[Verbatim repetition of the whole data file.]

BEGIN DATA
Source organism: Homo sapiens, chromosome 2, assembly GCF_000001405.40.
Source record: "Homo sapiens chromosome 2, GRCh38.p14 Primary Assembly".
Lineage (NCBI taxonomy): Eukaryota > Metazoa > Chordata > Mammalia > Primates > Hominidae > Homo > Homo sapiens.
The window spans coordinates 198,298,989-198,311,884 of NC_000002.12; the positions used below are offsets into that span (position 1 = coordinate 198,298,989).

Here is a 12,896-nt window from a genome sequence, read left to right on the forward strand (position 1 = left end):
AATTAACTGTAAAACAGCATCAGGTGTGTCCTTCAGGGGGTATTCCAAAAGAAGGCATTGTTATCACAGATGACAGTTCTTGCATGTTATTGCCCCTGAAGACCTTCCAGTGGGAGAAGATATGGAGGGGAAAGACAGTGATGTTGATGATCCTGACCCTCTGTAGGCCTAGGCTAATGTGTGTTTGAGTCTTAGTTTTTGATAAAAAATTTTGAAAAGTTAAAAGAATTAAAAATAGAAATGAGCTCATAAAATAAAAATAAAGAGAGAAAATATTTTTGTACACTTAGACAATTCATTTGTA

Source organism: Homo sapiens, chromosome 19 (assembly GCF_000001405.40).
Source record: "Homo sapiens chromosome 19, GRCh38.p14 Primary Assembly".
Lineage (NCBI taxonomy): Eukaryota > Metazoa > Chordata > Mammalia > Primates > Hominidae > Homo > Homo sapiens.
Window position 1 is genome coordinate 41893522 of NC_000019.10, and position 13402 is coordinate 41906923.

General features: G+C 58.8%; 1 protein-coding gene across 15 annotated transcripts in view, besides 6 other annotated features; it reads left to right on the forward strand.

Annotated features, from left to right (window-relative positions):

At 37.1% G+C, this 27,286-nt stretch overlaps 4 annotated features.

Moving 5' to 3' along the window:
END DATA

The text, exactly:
Source organism: Homo sapiens, chromosome 2, assembly GCF_000001405.40.
Source record: "Homo sapiens chromosome 2, GRCh38.p14 Primary Assembly".
Lineage (NCBI taxonomy): Eukaryota > Metazoa > Chordata > Mammalia > Primates > Hominidae > Homo > Homo sapiens.
The window spans coordinates 198,298,989-198,311,884 of NC_000002.12; the positions used below are offsets into that span (position 1 = coordinate 198,298,989).

Here is a 12,896-nt window from a genome sequence, read left to right on the forward strand (position 1 = left end):
AATTAACTGTAAAACAGCATCAGGTGTGTCCTTCAGGGGGTATTCCAAAAGAAGGCATTGTTATCACAGATGACAGTTCTTGCATGTTATTGCCCCTGAAGACCTTCCAGTGGGAGAAGATATGGAGGGGAAAGACAGTGATGTTGATGATCCTGACCCTCTGTAGGCCTAGGCTAATGTGTGTTTGAGTCTTAGTTTTTGATAAAAAATTTTGAAAAGTTAAAAGAATTAAAAATAGAAATGAGCTCATAAAATAAAAATAAAGAGAGAAAATATTTTTGTACACTTAGACAATTCATTTGTA

Source organism: Homo sapiens, chromosome 19 (assembly GCF_000001405.40).
Source record: "Homo sapiens chromosome 19, GRCh38.p14 Primary Assembly".
Lineage (NCBI taxonomy): Eukaryota > Metazoa > Chordata > Mammalia > Primates > Hominidae > Homo > Homo sapiens.
Window position 1 is genome coordinate 41893522 of NC_000019.10, and position 13402 is coordinate 41906923.

General features: G+C 58.8%; 1 protein-coding gene across 15 annotated transcripts in view, besides 6 other annotated features; it reads left to right on the forward strand.

Annotated features, from left to right (window-relative positions):

At 37.1% G+C, this 27,286-nt stretch overlaps 4 annotated features.

Moving 5' to 3' along the window: